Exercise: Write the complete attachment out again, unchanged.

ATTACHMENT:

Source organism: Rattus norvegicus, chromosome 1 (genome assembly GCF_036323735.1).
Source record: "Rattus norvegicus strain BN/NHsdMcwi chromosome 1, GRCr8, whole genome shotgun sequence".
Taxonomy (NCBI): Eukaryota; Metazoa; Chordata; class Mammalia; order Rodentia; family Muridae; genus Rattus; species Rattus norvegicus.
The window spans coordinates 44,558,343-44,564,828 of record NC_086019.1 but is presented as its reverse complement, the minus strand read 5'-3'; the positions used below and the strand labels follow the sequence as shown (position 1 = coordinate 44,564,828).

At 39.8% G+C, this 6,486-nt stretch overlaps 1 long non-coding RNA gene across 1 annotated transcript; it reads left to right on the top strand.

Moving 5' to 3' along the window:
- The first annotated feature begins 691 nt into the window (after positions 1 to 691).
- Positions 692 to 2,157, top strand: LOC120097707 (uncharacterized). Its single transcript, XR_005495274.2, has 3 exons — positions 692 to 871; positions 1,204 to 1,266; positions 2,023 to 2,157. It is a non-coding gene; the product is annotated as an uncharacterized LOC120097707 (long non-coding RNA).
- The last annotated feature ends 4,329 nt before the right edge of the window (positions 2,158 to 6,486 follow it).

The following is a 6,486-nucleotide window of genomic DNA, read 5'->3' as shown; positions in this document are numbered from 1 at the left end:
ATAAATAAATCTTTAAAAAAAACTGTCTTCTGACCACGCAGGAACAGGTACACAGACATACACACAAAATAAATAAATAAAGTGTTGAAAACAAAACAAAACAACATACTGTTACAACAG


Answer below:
Source organism: Rattus norvegicus, chromosome 1 (genome assembly GCF_036323735.1).
Source record: "Rattus norvegicus strain BN/NHsdMcwi chromosome 1, GRCr8, whole genome shotgun sequence".
Taxonomy (NCBI): Eukaryota; Metazoa; Chordata; class Mammalia; order Rodentia; family Muridae; genus Rattus; species Rattus norvegicus.
The window spans coordinates 44,558,343-44,564,828 of record NC_086019.1 but is presented as its reverse complement, the minus strand read 5'-3'; the positions used below and the strand labels follow the sequence as shown (position 1 = coordinate 44,564,828).

At 39.8% G+C, this 6,486-nt stretch overlaps 1 long non-coding RNA gene across 1 annotated transcript; it reads left to right on the top strand.

Moving 5' to 3' along the window:
- The first annotated feature begins 691 nt into the window (after positions 1 to 691).
- Positions 692 to 2,157, top strand: LOC120097707 (uncharacterized). Its single transcript, XR_005495274.2, has 3 exons — positions 692 to 871; positions 1,204 to 1,266; positions 2,023 to 2,157. It is a non-coding gene; the product is annotated as an uncharacterized LOC120097707 (long non-coding RNA).
- The last annotated feature ends 4,329 nt before the right edge of the window (positions 2,158 to 6,486 follow it).

The following is a 6,486-nucleotide window of genomic DNA, read 5'->3' as shown; positions in this document are numbered from 1 at the left end:
ATAAATAAATCTTTAAAAAAAACTGTCTTCTGACCACGCAGGAACAGGTACACAGACATACACACAAAATAAATAAATAAAGTGTTGAAAACAAAACAAAACAACATACTGTTACAACAG